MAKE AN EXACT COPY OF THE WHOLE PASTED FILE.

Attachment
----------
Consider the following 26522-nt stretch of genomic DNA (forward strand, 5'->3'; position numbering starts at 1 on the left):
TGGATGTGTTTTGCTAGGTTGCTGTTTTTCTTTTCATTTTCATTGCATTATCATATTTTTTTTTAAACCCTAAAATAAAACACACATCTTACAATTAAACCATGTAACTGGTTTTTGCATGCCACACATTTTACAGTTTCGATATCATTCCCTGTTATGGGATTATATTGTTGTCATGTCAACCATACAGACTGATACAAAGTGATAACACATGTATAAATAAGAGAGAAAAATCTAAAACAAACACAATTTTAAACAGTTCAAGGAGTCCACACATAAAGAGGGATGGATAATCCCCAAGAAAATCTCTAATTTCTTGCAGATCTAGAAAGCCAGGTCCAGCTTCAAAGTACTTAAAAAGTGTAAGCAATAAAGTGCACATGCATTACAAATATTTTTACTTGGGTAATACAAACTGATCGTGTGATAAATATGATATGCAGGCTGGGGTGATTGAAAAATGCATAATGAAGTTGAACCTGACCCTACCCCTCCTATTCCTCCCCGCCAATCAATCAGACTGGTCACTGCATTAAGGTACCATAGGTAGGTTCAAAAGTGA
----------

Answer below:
Consider the following 26522-nt stretch of genomic DNA (forward strand, 5'->3'; position numbering starts at 1 on the left):
TGGATGTGTTTTGCTAGGTTGCTGTTTTTCTTTTCATTTTCATTGCATTATCATATTTTTTTTTAAACCCTAAAATAAAACACACATCTTACAATTAAACCATGTAACTGGTTTTTGCATGCCACACATTTTACAGTTTCGATATCATTCCCTGTTATGGGATTATATTGTTGTCATGTCAACCATACAGACTGATACAAAGTGATAACACATGTATAAATAAGAGAGAAAAATCTAAAACAAACACAATTTTAAACAGTTCAAGGAGTCCACACATAAAGAGGGATGGATAATCCCCAAGAAAATCTCTAATTTCTTGCAGATCTAGAAAGCCAGGTCCAGCTTCAAAGTACTTAAAAAGTGTAAGCAATAAAGTGCACATGCATTACAAATATTTTTACTTGGGTAATACAAACTGATCGTGTGATAAATATGATATGCAGGCTGGGGTGATTGAAAAATGCATAATGAAGTTGAACCTGACCCTACCCCTCCTATTCCTCCCCGCCAATCAATCAGACTGGTCACTGCATTAAGGTACCATAGGTAGGTTCAAAAGTGA